Are You Laughing in Pain?

Great comedians like Robbin Williams and Lucille Ball did it. They laughed despite their pain. Learn the difference between humor as a release and humor as a deflective strategy.


I have a dear friend from college who I refer to as The Deflection King. When things get serious, he goes for humor. It takes intelligence to throw out the quick zingers he often does. Most of the time, his comedy is welcome, but there are times when his personal stand-up routine is both sad and frustrating.

What Does Deflection Mean Anyway?

The word deflect comes from the Latin word deflectere. De means away from + flectere means to bend. Humor is my friend’s way of deflecting a barrage of whatever unpleasant experiences come his way.

I happen to love humor, and like my friend, I’ve spent time on stages performing as a stand-up comic. Humor can be a fantastic balm to a hurting spirit. Humor sugar coats some often painful medicine, allowing it a more palatable digestion.

Humor as a Band-aid

But when we use humor to deflect, it becomes a coping strategy, a comedic Band-aid that prevents us from growing and moving forward. Deflection becomes armor that might keep us from getting hurt, but it also keeps us from experiencing life fully. Over time, that armor becomes a weight, and we might wonder why we feel so alone.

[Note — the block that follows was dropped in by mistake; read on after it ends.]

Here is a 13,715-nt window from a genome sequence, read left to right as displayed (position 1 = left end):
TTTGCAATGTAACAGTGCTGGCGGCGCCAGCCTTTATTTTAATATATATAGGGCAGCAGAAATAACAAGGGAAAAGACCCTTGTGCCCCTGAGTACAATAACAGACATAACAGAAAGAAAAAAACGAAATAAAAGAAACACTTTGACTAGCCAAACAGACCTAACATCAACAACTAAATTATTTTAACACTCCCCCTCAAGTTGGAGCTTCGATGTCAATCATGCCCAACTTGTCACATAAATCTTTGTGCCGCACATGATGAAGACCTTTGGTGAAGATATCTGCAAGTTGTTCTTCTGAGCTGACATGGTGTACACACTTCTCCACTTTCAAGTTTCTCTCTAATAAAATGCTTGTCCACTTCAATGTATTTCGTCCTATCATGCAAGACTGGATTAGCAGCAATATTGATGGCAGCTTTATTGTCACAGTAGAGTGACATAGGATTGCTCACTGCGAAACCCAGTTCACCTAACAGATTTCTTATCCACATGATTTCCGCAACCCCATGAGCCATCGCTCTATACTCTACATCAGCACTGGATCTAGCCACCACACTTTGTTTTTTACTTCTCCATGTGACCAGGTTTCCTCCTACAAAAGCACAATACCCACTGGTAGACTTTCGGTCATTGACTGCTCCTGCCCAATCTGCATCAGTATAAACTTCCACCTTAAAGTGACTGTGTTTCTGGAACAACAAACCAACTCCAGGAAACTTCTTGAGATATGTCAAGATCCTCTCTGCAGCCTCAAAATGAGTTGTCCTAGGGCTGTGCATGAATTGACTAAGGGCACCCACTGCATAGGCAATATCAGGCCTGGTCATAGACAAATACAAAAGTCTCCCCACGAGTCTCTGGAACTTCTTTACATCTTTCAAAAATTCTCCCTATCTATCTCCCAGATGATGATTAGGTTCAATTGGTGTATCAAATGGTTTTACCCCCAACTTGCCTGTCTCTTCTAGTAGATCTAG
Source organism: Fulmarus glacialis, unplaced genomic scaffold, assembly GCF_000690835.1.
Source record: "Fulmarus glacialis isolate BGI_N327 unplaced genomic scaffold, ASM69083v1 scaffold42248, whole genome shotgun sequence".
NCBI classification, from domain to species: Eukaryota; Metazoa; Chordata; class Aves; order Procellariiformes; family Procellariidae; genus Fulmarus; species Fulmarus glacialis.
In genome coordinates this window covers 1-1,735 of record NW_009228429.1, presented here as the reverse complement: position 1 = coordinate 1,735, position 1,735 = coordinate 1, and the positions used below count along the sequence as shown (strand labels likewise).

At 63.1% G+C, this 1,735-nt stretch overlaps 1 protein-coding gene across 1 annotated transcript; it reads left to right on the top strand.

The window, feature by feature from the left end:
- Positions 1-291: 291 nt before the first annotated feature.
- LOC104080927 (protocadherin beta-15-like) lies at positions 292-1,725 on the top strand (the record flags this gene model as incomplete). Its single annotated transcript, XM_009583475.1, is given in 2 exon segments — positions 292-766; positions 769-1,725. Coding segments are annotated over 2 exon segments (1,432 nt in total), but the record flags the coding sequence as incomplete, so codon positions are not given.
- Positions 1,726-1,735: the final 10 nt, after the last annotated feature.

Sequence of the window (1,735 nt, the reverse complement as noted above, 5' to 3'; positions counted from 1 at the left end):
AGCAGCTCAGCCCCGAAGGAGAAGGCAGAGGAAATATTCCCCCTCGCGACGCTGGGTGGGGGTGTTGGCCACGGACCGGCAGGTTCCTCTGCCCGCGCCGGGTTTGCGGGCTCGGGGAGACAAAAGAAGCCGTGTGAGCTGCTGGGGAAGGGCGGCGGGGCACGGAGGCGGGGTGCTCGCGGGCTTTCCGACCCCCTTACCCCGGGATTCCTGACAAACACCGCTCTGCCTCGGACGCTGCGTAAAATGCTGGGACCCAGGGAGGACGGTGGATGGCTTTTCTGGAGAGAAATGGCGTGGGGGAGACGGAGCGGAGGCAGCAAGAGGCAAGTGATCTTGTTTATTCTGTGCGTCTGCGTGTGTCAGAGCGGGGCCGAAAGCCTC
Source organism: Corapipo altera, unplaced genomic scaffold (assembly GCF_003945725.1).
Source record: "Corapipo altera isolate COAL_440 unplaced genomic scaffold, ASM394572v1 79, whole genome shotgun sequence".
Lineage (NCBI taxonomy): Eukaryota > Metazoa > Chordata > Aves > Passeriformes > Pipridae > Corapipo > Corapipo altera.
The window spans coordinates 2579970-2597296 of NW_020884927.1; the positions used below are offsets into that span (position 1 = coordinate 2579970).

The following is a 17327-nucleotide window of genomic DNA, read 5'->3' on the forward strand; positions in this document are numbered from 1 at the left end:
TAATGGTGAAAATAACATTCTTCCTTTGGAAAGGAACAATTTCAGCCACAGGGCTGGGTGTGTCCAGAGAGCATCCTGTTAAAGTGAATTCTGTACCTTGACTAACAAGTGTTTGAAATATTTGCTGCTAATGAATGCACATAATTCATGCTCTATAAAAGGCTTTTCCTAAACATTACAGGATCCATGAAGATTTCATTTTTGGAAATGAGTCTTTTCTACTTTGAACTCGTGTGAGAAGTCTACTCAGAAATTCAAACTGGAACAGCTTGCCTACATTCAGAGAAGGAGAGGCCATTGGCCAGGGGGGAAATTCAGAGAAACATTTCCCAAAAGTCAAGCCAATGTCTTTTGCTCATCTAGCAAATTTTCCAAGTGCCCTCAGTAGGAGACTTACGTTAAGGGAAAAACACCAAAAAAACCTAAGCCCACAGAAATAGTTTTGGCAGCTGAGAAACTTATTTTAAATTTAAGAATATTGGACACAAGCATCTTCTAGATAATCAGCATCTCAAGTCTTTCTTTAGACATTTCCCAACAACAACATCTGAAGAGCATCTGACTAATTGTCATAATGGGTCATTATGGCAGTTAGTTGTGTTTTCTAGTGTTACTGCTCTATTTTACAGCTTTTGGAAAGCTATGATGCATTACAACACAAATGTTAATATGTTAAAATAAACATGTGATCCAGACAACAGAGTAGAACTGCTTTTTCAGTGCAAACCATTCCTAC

Deflection is defined as causing (something) to change direction by interposing something. Verbal deflection pushes loved ones away and keeps the deflector “safe” from feeling anything of substance. Deflection is the young sibling of Denial and will literally keep us away from the chance of experiencing a genuine connection.

My dear friend has a heart of gold. He is loyal to his family and friends. He also has uncanny comedic timing and possesses the ability to make a crowd wish they were sporting Depends. But this King of Deflection is in pain and no amount of sharp jokes will remove the turmoil in his eyes.

Comedians in Pain

I think of the late and great Robbin Williams, bringing tears of laughter to millions of people through the years. I think of Christopher Titus whose mother and sister both committed suicide; I think of Lucille Ball whose offscreen personal life did not look anything like the slapstick humor the late comedic genius displayed onscreen. Humor can be wonderfully therapeutic, but we also need to be willing to look under the spiritual hood.

So, the next time you find yourself or a loved one tapping a funny bone, ask yourself: is there a bigger story here that I’m ignoring? Humor can often be the vehicle to truth.